The European Central Bank is to begin a two-year investigation into the prospects for launching a digital euro.
Experimental work conducted by the ECB over the past nine months found no major technical obstacles to any of the assessed design options for both the Target Instant Payments Settlement System and alternatives such as blockchain. The experiments also suggested that architectures combining centralised and decentralised elements are possible.
“It has been nine months since we published our report on a digital euro. In that time, we have carried out further analysis, sought input from citizens and professionals, and conducted some experiments, with encouraging results. All of this has led us to decide to move up a gear and start the digital euro project”, says ECB President Christine Lagarde. “Our work aims to ensure that in the digital age citizens and firms continue to have access to the safest form of money, central bank money”.
During the project’s investigation phase, the Eurosystem will focus on a possible functional design that is based on users’ needs, says Lagarde. It will involve focus groups, prototyping and conceptual work.
The project will also shed light on the changes to the EU legislative framework which might be needed. The technical work on the digital euro with the European Commission will also be intensified.
To cap it off, the investigation phase will assess the possible impact of a digital euro on the market, identifying the design options to ensure privacy and avoid risks for euro area citizens, intermediaries and the overall economy. It will also define a business model for supervised intermediaries within the digital euro ecosystem.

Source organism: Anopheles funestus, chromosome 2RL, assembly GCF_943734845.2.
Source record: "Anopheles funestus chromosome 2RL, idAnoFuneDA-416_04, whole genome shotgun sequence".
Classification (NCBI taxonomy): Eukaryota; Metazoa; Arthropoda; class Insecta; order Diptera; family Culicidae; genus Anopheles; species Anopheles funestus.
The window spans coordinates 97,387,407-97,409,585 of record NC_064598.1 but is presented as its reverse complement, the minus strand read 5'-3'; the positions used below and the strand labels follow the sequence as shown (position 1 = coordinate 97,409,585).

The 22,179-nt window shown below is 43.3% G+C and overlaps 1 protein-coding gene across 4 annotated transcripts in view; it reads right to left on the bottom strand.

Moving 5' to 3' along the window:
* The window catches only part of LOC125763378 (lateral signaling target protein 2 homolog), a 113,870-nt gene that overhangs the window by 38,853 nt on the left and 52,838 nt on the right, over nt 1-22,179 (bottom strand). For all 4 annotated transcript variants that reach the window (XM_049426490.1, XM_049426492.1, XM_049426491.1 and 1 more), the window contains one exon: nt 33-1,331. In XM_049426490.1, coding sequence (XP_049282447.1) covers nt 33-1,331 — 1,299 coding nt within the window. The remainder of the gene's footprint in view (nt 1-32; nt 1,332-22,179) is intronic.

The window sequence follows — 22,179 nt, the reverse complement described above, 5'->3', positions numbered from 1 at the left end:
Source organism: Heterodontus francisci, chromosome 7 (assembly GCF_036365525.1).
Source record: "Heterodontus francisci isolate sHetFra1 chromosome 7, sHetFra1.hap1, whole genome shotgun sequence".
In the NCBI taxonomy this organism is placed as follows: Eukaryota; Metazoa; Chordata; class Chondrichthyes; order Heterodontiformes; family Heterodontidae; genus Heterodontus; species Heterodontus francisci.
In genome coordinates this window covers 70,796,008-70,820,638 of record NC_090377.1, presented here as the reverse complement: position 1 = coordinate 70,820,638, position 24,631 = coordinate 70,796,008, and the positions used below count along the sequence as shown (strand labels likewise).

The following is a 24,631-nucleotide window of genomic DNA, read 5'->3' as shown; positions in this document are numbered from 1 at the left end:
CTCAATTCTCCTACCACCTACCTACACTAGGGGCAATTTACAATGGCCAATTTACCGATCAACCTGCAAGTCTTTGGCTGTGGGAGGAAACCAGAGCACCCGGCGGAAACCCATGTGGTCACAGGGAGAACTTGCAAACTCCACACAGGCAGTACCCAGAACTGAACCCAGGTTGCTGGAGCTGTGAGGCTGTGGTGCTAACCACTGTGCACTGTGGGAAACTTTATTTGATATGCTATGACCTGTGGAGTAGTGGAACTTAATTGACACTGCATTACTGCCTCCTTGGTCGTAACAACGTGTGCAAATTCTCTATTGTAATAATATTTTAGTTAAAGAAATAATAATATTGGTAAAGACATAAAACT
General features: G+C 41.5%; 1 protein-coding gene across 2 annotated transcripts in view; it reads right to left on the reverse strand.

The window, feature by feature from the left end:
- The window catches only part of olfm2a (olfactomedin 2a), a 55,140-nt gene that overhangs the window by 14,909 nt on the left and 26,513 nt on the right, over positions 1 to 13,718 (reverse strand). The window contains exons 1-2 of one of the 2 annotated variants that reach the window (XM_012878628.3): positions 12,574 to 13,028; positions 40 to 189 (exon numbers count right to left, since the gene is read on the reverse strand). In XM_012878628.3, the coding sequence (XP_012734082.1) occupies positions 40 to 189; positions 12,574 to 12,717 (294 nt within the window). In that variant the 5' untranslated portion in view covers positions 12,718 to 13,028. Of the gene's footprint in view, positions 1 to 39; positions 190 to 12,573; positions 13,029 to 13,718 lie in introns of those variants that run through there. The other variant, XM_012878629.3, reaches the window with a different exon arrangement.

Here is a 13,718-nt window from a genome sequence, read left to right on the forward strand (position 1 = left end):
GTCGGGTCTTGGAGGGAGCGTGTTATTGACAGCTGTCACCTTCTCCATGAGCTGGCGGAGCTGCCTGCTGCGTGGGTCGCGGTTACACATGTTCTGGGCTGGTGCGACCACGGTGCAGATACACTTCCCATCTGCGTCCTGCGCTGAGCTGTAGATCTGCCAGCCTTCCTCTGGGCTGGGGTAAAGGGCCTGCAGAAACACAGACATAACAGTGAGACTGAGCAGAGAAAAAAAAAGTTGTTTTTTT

ECB board member Fabio Panetta says: "In concrete terms, this means that we will commit the resources necessary to design a marketable product. But a decision about whether or not to issue a digital euro will only come at a later stage. And in any event, a digital euro would complement cash, not replace it."
A market advisory group will take account of prospective users’ and distributors’ views of a digital euro during the investigation phase. Those views will also be discussed by the Euro Retail Payments Board.
Says Pentta: "Our aim is to be ready, at the end of these two years, to start developing a digital euro, which could take around three years."
Despite the lengthy timeframe, the initiative could pave the way for some short-term gains in in the regulatory treatment of cryptoassets in general. Anders Nysteen, senior quantitative analyst as Saxo group says: “The regulatory initiatives within the EU have a much shorter timeframe and will, if implemented, be a quantum leap for crypto regulation, and can pave the way for Europe to become a global standard-setter, as well as boosting the sentiment around digital assets.”